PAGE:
It is not possible to use an IUS if the uterine cavity is distorted by fibroids; furthermore, there is a high IUS-expulsion rate in the presence of submucosal fibroids.3
9. Fibroids can impact fertility and pregnancy
Fibroids that compress the fallopian tubes may impact fertility—as it will impact on the ability of the ovum and sperm to meet.17 Submucosal fibroids have been implicated in reduced fertility and linked to an increased rate of miscarriage.2
10. Pharmaceutical and surgical treatment options are available for fibroids
There are many different treatments for fibroids and these depend on the symptoms, type and position of fibroid, and the desired outcome. For example, in women with mild symptoms who are nearing the menopause an expectant management option can be used as fibroids will usually regress with the menopause. All medications used in the treatment of fibroids preserve the uterus; however, most medications available are also contraceptive.
Submucosal fibroids that are in the cavity can be described as:
- type 0—entirely in the cavity
- type 1—more than 50% within the cavity
- type 2—less than 50% within the cavity.
For type 0 and 1 submucosal fibroids, a trans-cervical resection can be performed. This is hysteroscopic surgery and involves removing the fibroids and restoring the cavity shape. HMB caused by submucosal fibroids is also reduced as a result of this surgery.
If multiple fibroids are present or the fibroid is not within the cavity it may be appropriate to perform a myomectomy either by open surgery or laparoscopic surgery, depending on the size of the fibroids. When gaining consent from a woman for a myomectomy it is also necessary to gain consent for a hysterectomy but this is very rarely required—as the uterus is a vascular organ excessive bleeding is a risk factor of myomectomy.3
For women that have either completed their family or who are not considering having children a hysterectomy, performed by laparoscopic surgery or open surgery as appropriate, can be considered if necessary for the removal of fibroids.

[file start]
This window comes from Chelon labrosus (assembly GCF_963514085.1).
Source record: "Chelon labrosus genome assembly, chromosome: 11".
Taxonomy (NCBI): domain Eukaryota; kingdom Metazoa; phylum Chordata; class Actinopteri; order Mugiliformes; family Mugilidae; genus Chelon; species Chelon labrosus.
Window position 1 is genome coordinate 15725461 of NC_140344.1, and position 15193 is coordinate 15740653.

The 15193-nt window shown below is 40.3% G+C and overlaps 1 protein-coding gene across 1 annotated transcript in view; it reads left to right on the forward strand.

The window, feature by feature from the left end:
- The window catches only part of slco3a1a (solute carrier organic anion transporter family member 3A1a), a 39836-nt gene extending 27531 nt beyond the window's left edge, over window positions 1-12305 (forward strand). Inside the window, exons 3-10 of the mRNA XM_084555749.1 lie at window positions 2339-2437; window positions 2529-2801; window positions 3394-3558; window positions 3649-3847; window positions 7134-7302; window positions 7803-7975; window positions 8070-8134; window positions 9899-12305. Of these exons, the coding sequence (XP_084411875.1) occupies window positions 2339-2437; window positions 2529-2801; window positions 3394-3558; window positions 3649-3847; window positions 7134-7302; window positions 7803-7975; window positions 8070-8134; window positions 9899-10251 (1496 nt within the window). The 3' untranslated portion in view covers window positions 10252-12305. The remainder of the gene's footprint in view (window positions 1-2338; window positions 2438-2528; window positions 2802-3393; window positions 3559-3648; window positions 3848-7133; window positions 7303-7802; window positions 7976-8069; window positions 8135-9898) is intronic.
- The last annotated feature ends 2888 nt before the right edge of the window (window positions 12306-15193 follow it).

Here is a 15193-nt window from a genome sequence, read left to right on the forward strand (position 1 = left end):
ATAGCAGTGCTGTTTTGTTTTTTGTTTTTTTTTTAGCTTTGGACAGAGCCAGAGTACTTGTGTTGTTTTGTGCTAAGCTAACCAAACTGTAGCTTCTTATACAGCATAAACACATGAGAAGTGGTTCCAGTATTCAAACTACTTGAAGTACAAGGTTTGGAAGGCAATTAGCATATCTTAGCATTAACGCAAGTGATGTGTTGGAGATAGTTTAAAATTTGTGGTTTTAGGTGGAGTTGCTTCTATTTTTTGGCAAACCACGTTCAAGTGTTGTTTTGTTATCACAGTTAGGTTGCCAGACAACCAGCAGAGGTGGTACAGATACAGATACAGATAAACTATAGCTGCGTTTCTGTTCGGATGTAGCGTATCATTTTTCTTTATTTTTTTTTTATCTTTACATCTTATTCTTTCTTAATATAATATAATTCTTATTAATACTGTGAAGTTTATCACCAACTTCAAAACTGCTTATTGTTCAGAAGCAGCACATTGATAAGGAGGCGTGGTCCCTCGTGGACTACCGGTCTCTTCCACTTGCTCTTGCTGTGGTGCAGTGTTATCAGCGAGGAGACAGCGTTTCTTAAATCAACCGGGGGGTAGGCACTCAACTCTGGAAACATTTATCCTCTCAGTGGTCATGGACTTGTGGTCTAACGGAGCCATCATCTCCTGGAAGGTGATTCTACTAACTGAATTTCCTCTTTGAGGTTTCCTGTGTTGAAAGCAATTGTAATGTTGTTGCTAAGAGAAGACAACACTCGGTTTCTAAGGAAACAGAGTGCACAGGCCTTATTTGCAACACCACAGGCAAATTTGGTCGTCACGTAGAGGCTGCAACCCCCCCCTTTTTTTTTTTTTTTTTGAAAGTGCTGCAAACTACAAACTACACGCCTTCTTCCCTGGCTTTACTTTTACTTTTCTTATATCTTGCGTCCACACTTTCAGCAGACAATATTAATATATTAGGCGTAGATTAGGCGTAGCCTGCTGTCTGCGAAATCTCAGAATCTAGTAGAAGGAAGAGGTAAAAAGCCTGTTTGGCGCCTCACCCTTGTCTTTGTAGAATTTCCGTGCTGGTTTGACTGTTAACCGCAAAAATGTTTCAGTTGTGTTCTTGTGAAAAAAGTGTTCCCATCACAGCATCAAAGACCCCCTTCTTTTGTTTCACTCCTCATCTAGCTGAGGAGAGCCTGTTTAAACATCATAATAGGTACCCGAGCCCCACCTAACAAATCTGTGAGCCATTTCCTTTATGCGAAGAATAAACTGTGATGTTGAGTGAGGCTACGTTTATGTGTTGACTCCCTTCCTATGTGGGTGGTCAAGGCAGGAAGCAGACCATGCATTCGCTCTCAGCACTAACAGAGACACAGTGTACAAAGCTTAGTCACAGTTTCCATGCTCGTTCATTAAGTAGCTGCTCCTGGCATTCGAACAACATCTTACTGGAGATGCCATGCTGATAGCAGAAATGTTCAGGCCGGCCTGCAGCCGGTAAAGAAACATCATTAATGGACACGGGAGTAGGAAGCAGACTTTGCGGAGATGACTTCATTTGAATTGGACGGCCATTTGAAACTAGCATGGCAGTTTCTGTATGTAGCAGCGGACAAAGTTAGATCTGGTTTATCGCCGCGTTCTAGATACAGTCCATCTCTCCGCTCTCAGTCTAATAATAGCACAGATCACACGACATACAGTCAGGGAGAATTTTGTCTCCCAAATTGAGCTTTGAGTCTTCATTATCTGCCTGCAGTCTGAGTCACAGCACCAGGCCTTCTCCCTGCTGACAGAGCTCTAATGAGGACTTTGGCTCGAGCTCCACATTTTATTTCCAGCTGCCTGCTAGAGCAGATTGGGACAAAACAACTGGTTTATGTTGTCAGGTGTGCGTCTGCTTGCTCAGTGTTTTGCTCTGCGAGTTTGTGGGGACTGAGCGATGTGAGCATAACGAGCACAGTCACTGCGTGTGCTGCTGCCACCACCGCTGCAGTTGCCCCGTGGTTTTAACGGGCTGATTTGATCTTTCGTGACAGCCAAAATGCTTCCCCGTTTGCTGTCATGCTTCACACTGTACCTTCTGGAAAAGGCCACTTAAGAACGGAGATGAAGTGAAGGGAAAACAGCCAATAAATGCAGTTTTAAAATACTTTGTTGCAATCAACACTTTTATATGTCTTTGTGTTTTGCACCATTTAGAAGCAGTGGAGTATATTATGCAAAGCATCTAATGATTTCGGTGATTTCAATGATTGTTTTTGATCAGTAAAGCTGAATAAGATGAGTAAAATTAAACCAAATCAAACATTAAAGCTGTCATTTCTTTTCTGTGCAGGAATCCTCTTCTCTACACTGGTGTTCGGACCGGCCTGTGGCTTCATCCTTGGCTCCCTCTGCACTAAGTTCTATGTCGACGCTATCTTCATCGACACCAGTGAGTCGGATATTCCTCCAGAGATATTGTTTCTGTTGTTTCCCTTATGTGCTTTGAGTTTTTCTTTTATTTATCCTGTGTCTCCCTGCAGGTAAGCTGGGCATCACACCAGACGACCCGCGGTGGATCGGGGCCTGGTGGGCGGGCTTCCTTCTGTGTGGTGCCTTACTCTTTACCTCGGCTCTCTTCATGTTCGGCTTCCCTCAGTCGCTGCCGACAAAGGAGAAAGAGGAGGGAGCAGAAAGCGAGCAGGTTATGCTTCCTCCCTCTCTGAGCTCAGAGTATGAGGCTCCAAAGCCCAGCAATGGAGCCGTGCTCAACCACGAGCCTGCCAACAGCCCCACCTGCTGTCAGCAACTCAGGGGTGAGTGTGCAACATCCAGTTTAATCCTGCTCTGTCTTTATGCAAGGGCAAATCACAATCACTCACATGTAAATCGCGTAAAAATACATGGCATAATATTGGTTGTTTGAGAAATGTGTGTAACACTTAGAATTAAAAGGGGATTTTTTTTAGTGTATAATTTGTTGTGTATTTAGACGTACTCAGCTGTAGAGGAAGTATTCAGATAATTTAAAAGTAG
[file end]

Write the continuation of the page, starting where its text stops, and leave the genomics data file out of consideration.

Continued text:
Interventional radiology is involved in UAE. The procedure is not suitable for women with pedunculated fibroids, as these can fall off into the pelvic cavity and cause infections. It would not be a suitable approach where fibroids are calcified and already regressing. The UAE procedure, which conserves the uterus, is performed under local anaesthesia; alleviation of symptoms can take up to 6 months.3
Fibroids can have a big impact on women’s health and can present in many different ways. The need for treatment and the type of treatment used all depend on the size, location, presenting complaint, and fertility needs of each women.
All-Party Parliamentary Group of Women’s Health (WHAPPG). Informed choice? Giving women control of their healthcare. WHAPPG, 2017. Available at: www.appgwomenshealth.org/inquiry2017/
McCool W, Durain D, Davis M. Overview of latest evidence on uterine fibroids. Nurs Womens Health 2014; 18 (4): 314–331.
Lumsden M, Hamoodi I, Gupta J, Hickey M. Fibroids: diagnosis and management. BMJ 2015; DOI: 10.1136/bmj.h4887.
NHS Choices. Fibroids. www.nhs.uk/conditions/Fibroids/Pages/Introduction.aspx (accessed 17 October 2017)
Parker W. Etiology, symptomatology, and diagnosis of uterine myomas. Fertil Steril 2007; 87 (4): 725–736.
Wise L, Laughlin-Tommaso S. Epidemiology of uterine fibroids—from menarche to menopause. Clin Obstet Gynecol 2016; 59 (1): 2–24.
Hodge J, Kim T, Dreyfuss J et al. Expression profiling of uterine leiomyomta cytogenetic subgoups reveals distinct signatures in matched myometrium: transcriptional profiling of the t(12:14) and evidence in support of predisposing genetic heterogeneity. Hum Mol Genet 2012; 21 (10): 2312–2329.
- Office on Women’s Health. Uterine fibroids. www.womenshealth.gov/a-z-topics/uterine-fibroids?from=AtoZ (accessed 3 October 2017)
Templeman C, Marshall S, Clarke C et al. Risk factors for surgically removed fibroids in a large cohort of teachers. Fertil Steril 2009; 92 (4): 1436–1446.
Chen C, Buck G, Curey N et al. Risk factors for uterine fibroids among women undergoing tubal sterilisation. Am J Epidemiol 2001; 153 (1): 20–26.
Bard D, Dunson D, Hill M et al. Association of physical activity with development of uterine leiomyoma. Am J Epidemiol 2007; 165 (2): 157–163.
Griffin K, Ellis M, Wilder l, DeArmond L. Clinical inquiries—what is the appropriate diagnostic evaluation of fibroids? J Fam Pract 2005; 54 (5): 458–473.
Hoffman B, Schorge J, Schaffer J et al. Pelvic mass. In: Fried A, Boyle J, editors. Williams Gynecology—second edition. McGraw-Hill, 2012: 246–280.
Simpson P, McLaren J, Rymer J, Morris E. Minimising menopausal side effects whilst treating endometriosis and fibroids. Post Reprod Health 2015; 21 (1): 16–23.
Gedeon Richter (UK) Ltd. Esmya 5 mg Tablets (ulipristal acetate)—summary of product characteristics. November 2016. www.medicines.org.uk/emc/medicine/26068
NICE. Heavy menstrual bleeding: assessment and management. NICE Clinical Guideline 44. NICE, 2007 (updated 2016). Available at: www.nice.org.uk/cg44
Purohit P, Vigneswaran K. Fibroids and infertility. Curr Obstet Gynecol Rep 2016; 5: 81–88.